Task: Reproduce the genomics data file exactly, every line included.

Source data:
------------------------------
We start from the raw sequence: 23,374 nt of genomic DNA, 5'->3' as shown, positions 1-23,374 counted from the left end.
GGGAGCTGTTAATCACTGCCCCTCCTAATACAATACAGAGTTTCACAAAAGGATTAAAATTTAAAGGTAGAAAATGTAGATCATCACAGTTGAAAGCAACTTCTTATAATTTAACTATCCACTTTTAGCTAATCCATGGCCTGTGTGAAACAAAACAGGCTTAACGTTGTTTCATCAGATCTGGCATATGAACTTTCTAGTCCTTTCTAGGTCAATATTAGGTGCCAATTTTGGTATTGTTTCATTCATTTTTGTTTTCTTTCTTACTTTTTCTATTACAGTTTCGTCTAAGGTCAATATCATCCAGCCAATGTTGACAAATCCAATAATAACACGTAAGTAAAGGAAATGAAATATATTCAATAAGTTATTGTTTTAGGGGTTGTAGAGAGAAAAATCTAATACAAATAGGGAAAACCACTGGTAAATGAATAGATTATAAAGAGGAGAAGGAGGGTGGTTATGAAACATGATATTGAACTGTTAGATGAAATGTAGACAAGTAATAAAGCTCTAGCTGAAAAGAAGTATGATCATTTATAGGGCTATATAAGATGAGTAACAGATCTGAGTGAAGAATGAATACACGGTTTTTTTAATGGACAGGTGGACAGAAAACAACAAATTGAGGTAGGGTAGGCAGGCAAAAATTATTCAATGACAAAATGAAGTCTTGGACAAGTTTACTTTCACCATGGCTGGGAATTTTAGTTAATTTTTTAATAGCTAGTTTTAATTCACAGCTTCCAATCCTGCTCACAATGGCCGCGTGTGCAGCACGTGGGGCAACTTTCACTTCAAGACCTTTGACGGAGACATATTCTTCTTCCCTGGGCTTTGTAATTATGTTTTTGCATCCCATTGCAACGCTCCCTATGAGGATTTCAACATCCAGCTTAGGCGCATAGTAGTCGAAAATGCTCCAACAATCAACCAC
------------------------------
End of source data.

We start from the raw sequence: 23,374 nt of genomic DNA, 5'->3' as shown, positions 1-23,374 counted from the left end.
GGGAGCTGTTAATCACTGCCCCTCCTAATACAATACAGAGTTTCACAAAAGGATTAAAATTTAAAGGTAGAAAATGTAGATCATCACAGTTGAAAGCAACTTCTTATAATTTAACTATCCACTTTTAGCTAATCCATGGCCTGTGTGAAACAAAACAGGCTTAACGTTGTTTCATCAGATCTGGCATATGAACTTTCTAGTCCTTTCTAGGTCAATATTAGGTGCCAATTTTGGTATTGTTTCATTCATTTTTGTTTTCTTTCTTACTTTTTCTATTACAGTTTCGTCTAAGGTCAATATCATCCAGCCAATGTTGACAAATCCAATAATAACACGTAAGTAAAGGAAATGAAATATATTCAATAAGTTATTGTTTTAGGGGTTGTAGAGAGAAAAATCTAATACAAATAGGGAAAACCACTGGTAAATGAATAGATTATAAAGAGGAGAAGGAGGGTGGTTATGAAACATGATATTGAACTGTTAGATGAAATGTAGACAAGTAATAAAGCTCTAGCTGAAAAGAAGTATGATCATTTATAGGGCTATATAAGATGAGTAACAGATCTGAGTGAAGAATGAATACACGGTTTTTTTAATGGACAGGTGGACAGAAAACAACAAATTGAGGTAGGGTAGGCAGGCAAAAATTATTCAATGACAAAATGAAGTCTTGGACAAGTTTACTTTCACCATGGCTGGGAATTTTAGTTAATTTTTTAATAGCTAGTTTTAATTCACAGCTTCCAATCCTGCTCACAATGGCCGCGTGTGCAGCACGTGGGGCAACTTTCACTTCAAGACCTTTGACGGAGACATATTCTTCTTCCCTGGGCTTTGTAATTATGTTTTTGCATCCCATTGCAACGCTCCCTATGAGGATTTCAACATCCAGCTTAGGCGCATAGTAGTCGAAAATGCTCCAACAATCAACCAC